The OpenBSD project team. Purveyors of a FREE, multi-platform 4.4BSD-based UNIX-like operating system. Their efforts place emphasis on portability, standardization, correctness, security, and cryptography. And OpenBSD really concentrates on those last two. OpenBSD is simply the best choice for multi-user environments. It is the flawed assumption that security mechanisms can be adequately provided in layers above the operating system. A perfect security application cannot make up for flawed or absent security features within the OS kernel. It is the classic example of building a castle on a swamp. You can build a strong fortress, but it makes no difference if it slowly sinks into the ground. In this article, we retrofit the OpenBSD kernel with some additional security. This article is about cracking the whip. It's a prime example of security being (possibly) inconvenient. But by making things potentially a bit more difficult for normal users, we hope to severely hamper would-be attackers. Two effective ways of doing this are through limited program execution via path and credential checks and privacy restrictions. This article is a follow-up to my P52-06 article on hardening the Linux kernel. Herein the reader will find several patches designed to harden a multi-user OpenBSD box. These patches can be broken down into two areas: privacy restriction and execution restriction (more on these below). The patches contained here should be used in conjunction with a savvy for intelligent administration; if you can't recompile a kernel, stop here.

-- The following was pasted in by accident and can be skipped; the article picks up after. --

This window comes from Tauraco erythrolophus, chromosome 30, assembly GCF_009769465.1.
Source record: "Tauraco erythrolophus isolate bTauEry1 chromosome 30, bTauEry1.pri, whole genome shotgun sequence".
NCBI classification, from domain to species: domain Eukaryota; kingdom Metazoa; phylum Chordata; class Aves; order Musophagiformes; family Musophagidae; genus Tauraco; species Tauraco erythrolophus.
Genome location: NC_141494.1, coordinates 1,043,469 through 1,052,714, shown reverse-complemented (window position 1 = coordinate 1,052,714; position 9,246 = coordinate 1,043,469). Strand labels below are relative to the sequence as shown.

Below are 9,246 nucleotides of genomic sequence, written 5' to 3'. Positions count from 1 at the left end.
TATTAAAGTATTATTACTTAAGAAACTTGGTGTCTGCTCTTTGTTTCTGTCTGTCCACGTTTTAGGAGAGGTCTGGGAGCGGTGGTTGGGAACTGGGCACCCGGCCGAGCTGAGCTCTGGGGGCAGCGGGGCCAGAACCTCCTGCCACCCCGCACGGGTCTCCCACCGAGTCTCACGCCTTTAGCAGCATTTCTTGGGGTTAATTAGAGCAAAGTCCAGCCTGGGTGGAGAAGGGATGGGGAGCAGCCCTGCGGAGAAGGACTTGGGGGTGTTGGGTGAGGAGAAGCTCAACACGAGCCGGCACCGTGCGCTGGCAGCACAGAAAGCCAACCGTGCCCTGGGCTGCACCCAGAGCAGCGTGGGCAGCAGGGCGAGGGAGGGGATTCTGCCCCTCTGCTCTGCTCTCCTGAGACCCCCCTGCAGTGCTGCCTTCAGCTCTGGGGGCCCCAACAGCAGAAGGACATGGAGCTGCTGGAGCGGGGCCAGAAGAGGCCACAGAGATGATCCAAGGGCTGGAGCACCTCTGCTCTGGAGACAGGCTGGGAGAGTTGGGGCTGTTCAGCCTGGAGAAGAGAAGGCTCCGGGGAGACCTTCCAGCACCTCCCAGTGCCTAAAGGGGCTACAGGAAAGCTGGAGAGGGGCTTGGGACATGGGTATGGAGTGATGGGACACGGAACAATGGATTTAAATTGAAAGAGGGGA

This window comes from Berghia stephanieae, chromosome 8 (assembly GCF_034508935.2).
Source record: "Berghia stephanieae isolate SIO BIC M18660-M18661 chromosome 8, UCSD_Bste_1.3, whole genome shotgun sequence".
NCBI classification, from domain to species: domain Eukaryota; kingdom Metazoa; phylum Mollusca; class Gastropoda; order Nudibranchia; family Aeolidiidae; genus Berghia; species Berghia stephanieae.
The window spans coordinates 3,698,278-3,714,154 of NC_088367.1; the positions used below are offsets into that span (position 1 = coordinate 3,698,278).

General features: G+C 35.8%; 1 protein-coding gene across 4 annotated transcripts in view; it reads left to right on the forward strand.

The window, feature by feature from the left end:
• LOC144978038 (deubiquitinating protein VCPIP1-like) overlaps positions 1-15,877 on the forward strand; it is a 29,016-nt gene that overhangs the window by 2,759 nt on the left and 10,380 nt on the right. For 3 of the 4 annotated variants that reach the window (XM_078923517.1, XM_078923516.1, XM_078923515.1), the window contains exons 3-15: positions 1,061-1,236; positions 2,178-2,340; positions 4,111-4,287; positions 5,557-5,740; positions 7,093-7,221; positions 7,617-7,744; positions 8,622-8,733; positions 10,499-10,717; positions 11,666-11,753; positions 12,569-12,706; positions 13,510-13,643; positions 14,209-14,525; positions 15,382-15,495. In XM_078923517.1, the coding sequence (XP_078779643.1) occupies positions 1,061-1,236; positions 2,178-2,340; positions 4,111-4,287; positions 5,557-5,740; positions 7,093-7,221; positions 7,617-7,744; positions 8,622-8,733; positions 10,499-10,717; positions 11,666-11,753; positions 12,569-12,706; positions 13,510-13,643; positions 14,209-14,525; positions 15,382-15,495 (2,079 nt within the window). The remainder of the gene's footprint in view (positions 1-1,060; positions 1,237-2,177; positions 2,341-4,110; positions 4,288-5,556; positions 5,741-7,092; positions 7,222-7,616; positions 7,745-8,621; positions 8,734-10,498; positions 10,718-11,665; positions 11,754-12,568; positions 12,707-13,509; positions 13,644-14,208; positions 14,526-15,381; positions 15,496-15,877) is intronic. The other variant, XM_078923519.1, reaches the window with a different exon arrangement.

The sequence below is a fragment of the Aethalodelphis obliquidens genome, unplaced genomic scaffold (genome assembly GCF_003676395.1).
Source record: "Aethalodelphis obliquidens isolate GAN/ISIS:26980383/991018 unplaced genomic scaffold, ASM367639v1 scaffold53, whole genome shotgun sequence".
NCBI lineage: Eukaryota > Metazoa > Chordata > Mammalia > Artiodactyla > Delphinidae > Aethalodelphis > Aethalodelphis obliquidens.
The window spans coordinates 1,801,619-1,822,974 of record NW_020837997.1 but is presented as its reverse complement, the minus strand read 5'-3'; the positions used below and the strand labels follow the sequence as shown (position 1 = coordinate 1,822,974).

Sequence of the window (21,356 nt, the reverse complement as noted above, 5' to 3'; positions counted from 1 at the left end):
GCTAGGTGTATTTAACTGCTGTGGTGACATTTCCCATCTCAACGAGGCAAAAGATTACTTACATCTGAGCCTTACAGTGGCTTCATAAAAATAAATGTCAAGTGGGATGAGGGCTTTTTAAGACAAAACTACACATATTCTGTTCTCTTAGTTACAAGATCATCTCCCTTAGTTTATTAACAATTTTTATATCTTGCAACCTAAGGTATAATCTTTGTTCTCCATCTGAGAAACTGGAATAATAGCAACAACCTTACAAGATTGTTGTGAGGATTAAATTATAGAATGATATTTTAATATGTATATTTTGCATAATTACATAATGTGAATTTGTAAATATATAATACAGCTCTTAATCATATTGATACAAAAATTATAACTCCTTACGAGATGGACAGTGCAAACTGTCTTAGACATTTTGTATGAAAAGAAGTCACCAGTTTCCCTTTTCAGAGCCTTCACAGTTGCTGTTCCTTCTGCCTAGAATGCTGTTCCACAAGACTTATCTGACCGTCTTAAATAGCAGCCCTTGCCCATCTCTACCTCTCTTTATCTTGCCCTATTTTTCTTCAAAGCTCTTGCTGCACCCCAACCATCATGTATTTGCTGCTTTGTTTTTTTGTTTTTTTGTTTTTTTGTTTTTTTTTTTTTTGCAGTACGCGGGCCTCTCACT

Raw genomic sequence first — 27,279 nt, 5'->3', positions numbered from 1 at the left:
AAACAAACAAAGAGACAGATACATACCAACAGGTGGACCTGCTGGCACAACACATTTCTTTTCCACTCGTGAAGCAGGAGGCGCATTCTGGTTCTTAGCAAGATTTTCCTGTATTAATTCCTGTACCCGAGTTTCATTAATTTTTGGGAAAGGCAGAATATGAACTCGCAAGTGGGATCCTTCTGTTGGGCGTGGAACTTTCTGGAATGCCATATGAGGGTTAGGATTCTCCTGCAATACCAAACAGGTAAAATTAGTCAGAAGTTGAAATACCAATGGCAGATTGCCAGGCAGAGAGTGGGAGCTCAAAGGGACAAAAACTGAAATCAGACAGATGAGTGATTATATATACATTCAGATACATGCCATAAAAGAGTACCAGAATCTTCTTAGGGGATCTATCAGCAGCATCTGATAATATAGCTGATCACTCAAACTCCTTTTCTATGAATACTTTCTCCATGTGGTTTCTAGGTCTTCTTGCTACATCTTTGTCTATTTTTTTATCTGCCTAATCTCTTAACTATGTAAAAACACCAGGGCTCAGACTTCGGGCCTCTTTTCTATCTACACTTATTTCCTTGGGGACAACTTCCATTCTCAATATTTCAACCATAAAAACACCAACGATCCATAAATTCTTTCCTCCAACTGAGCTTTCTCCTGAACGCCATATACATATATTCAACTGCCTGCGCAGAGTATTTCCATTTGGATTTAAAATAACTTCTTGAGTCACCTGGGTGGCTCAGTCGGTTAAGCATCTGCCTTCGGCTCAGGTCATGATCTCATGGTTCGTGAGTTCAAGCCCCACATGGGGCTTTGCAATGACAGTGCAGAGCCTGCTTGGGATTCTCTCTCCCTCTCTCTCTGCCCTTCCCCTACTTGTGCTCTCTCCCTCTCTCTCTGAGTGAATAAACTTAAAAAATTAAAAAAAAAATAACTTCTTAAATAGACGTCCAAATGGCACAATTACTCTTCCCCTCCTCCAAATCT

OpenBSD Kernel Enhancements
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